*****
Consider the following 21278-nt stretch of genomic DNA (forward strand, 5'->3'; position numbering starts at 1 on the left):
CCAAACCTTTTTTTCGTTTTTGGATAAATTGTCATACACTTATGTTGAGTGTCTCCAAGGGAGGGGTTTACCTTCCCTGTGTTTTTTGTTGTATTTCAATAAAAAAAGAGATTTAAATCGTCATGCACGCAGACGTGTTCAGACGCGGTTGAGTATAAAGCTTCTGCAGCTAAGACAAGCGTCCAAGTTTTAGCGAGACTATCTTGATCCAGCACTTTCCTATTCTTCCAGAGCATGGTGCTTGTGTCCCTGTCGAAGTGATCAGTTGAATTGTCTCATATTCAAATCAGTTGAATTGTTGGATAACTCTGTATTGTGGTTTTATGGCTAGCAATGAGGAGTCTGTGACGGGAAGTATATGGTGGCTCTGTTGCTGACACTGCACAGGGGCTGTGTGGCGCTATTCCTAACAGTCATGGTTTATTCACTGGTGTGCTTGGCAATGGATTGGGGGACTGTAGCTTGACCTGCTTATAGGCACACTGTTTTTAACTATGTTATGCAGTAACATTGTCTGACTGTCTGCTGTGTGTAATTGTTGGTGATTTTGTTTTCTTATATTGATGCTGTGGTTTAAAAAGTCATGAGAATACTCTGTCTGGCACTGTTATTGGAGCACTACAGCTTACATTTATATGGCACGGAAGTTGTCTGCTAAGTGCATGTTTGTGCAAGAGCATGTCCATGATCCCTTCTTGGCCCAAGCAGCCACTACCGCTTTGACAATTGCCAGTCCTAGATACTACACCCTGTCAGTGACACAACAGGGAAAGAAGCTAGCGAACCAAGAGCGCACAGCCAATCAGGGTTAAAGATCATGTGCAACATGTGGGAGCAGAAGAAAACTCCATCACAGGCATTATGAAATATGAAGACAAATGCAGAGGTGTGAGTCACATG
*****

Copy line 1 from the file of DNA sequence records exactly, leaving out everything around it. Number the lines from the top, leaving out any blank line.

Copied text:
Consider the following 21278-nt stretch of genomic DNA (forward strand, 5'->3'; position numbering starts at 1 on the left):